The public's fascination with Karl rivaled that of his predecessor, a woman whose biography was adapted into a Broadway musical starring Katherine Hepburn. With an instantly recognizable uniform of black suit, sunglasses, and powdered ponytail paired with an intellectual, quick witted disposition, he created a kind of caricature of what a influential designer should look and sound like. Endlessly quotable, he had an talent for making outrageous statements by the likes of "Sweatpants are a sign of defeat. You lost control so you bought some sweatpants." and "I'm down to earth. Just, not this earth." This self-awareness of his own image lent an air of something eternal around Lagerfeld, making his departure all the more shocking. He was forever timeless and thoroughly modern all at once, and in that he remains peerless.
In honor of Karl's life and legacy we've curated a reverent collection of his key designs that have transformed the fashion scene.Posted: February, 2019
Last Friday, to celebrate the grand opening of our Madison Avenue Flagship and to kick-off NYFW we invited all our fashion friends, celebrities and vip guests for a first look inside the uptown townhouse.
Adorned in everything from archival Chanel to vintage Galliano, from yours truly, models and luxury vintage lovers alike lined up to preview some of our never before seen rare accessories and ready-to-wear. As quoted from Chanel Iman to Vogue, "I want them all. Everything in here is just—it’s all perfect."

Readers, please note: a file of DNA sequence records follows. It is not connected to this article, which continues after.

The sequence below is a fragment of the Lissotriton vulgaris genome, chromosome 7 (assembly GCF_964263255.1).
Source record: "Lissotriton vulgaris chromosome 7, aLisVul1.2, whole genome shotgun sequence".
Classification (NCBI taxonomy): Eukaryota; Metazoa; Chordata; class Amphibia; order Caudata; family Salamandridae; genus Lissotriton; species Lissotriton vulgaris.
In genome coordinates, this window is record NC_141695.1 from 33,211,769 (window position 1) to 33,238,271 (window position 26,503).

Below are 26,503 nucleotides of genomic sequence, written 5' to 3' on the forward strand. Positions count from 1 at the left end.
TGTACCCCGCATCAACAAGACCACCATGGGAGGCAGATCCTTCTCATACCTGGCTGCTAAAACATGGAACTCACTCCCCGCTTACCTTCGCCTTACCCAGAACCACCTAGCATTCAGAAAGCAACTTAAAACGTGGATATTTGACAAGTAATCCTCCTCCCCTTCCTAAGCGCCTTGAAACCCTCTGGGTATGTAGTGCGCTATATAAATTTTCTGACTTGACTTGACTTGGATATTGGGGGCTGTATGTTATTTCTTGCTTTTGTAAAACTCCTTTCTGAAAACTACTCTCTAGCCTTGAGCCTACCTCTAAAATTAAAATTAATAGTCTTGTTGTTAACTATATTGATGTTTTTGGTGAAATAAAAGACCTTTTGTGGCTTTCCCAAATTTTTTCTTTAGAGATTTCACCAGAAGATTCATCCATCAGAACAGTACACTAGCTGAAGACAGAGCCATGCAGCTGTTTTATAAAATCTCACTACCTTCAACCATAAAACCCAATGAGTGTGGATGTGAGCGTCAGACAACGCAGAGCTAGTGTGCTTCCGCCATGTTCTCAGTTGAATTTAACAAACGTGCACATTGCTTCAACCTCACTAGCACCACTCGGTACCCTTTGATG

The new Madison avenue flagship features a split level dedicated to the heritage brands of Louis Vuitton, Hermes, Chanel and Gucci. If you can’t make it to the upper east side shop our curated Uptown capsule collection online.Co-Founder Seth Weisser, Lais Ribeiro, Elsa Hosk, Chanel Iman, Gretchen Mol, Co-Founder Gerard MaioneNadine Leopold and Devon WindsorThe Birkin Wall on the upper levelChanel Iman and Nina AgdalGuests enjoyed our signature cocktails Madison Margarita and Uptown Cosmo presented by Absolut Elyx and Avion Tequila.Posted: February, 2019